Over the years, big brands have successfully boosted global growth by focusing on localisation. McDonald’s, for example, tailors its menu depending on the taste preferences in the region it is targeting. In Malaysia, the menu offers a Mango Mcflurry, while in India, it offers a Dosa Masala Burger. Netflix, meanwhile, has also climbed to the top with its localisation efforts. Not only has it translated and dubbed its TV shows and films, but its interfaces, apps and content are localised too.

That’s not to say that some companies haven’t made BIG blunders when it comes to localisation. Back in 2018, Italian fashion house Dolce and Gabbana found itself in hot water when it released three “DGLovesChina” promotional videos. The videos were deemed to be culturally insensitive and racist, and the Chinese government even got involved. Not a marketing win.

A great international SEO strategy is essential for achieving global growth. There are many different components to a successful international SEO strategy; we’ll explore some of them below.

Of course, companies must prioritise local keyword research. This means examining which words are used by international audiences when searching for products and services. Equally, companies need to look at where they already rank for these words and undertake keyword competitor analysis. Organic search volume is also another key consideration.

One incredibly important piece of advice here is to always use human translation when it comes to keywords because machine translation can really mess up an otherwise excellent SEO strategy.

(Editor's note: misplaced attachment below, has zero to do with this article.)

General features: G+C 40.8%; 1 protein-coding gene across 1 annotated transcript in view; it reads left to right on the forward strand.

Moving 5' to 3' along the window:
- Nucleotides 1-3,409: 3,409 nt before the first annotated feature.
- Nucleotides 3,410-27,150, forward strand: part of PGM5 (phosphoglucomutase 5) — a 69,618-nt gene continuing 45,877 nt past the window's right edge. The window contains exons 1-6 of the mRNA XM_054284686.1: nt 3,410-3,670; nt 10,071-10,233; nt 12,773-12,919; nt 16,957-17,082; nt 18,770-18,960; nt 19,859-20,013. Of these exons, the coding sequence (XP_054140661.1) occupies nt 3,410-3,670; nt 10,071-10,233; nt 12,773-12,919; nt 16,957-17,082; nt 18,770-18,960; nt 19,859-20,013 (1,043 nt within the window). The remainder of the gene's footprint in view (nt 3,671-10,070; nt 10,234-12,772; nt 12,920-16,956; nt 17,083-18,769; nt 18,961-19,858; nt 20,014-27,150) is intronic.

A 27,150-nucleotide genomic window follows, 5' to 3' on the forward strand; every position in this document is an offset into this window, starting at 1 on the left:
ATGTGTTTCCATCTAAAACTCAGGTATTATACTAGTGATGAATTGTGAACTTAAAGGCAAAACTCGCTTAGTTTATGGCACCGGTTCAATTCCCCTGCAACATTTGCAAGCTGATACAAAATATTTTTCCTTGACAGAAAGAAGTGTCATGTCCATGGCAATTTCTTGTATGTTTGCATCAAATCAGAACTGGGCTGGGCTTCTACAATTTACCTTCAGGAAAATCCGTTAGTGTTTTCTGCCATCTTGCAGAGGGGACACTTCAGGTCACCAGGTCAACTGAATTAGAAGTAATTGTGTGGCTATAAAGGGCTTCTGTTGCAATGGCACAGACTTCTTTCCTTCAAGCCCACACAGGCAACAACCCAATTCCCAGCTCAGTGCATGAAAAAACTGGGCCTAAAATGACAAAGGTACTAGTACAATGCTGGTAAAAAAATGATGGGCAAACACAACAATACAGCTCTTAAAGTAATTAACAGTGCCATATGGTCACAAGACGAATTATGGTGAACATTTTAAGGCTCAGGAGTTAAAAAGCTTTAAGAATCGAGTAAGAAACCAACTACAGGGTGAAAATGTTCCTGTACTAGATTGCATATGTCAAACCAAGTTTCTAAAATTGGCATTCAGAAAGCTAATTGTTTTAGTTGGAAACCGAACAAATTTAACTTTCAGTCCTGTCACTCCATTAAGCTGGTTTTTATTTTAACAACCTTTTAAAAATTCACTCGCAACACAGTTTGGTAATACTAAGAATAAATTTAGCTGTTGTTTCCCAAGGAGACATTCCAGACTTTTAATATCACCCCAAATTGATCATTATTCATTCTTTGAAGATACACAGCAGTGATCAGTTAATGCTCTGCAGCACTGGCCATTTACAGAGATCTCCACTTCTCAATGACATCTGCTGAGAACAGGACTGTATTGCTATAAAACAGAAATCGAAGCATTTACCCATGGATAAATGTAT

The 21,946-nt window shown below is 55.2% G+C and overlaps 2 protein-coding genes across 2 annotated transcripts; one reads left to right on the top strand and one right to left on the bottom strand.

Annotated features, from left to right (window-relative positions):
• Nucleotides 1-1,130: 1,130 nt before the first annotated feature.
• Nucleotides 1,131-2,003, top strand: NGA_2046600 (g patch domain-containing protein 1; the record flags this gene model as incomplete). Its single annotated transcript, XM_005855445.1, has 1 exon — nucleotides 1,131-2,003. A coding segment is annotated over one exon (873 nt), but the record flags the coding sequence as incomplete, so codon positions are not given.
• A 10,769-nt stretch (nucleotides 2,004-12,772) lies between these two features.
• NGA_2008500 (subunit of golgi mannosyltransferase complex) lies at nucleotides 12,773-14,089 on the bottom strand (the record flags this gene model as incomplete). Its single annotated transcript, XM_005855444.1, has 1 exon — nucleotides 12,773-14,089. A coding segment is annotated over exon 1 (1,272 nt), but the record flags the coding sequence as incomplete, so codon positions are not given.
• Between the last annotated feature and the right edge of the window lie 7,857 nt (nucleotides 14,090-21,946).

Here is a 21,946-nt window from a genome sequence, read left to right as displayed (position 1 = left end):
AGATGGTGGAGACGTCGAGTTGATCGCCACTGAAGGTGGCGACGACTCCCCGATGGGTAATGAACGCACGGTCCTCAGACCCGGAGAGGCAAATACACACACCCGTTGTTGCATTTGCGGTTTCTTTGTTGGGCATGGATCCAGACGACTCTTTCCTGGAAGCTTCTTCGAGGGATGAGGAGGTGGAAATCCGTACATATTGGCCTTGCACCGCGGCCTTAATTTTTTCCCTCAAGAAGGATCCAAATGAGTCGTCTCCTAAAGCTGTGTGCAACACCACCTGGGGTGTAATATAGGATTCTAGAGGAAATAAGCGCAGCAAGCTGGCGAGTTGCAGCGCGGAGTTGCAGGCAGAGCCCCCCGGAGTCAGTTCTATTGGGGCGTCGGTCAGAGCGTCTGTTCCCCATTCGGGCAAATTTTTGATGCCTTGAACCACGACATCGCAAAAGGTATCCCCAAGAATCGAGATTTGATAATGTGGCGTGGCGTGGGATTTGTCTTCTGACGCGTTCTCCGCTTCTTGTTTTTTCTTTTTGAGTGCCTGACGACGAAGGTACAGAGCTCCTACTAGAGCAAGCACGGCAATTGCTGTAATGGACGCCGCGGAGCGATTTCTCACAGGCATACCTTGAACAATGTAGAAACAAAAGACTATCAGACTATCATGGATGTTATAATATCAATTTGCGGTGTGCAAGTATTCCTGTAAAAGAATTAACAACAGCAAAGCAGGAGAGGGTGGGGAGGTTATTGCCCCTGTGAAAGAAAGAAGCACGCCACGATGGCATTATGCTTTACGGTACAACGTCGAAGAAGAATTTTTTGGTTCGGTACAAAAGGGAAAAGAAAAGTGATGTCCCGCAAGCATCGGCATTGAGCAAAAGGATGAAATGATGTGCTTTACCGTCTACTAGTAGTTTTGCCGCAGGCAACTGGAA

URL structure is another crucial area that should not be overlooked. Google uses this kind of geo-targeting to determine which pages should reach specific audiences based on language and location. Here, companies can choose from using top-level domains, subdirectories and subdomains.

It’s also important for companies to language-target their websites. Hreflang tags and meta language tags are helpful here. Using these tags will ensure that the content made available to users is language appropriate, and a company’s translated pages don’t end up competing against each other in search results.

A massive 70% of internet users aren’t native English speakers. On top of this, recent research from CSA found that 76% of online shoppers prefer to buy products with information in their native language. So, it’s vital that companies invest in quality translation services if they want to attract new client bases and establish themselves as a global brand.

A top-notch example of a company getting its translation right is Airbnb. Now available in 220 countries, both its website and app are translated into 62 different languages. In 2019, it “human translated” over 100 million words, and that’s not to mention the millions of words of user-generated content that is processed each year!

Translation doesn’t always go to plan, though. Sometimes even the biggest companies can make mistakes when it comes to translation. When KFC tried to translate its slogan “Finger Lickin’ Good,” it actually became a far more sinister message in Mandarin, translating into “We’ll eat your fingers off”. Meanwhile, Green Giant Co.’s Jolly Green Giant became the “intimidating green monster” in Arabic.

These examples emphasise the importance of using high-quality translation services. Companies should strive to accurately and effectively convey what their brand stands for so as to enhance the way they communicate with their audience, rather than damage the brand’s reputation overseas. There’s no room for mistakes when it comes to translation, and blunders can lead to potential customers and clients feeling alienated and offended.

Final thoughts

Although achieving global growth may initially seem like a daunting task, following these five tactics is a sure-fire route to success. By employing these steps in their growth strategy, companies can establish themselves as a powerhouse in their industry.

After that, the sky’s the limit!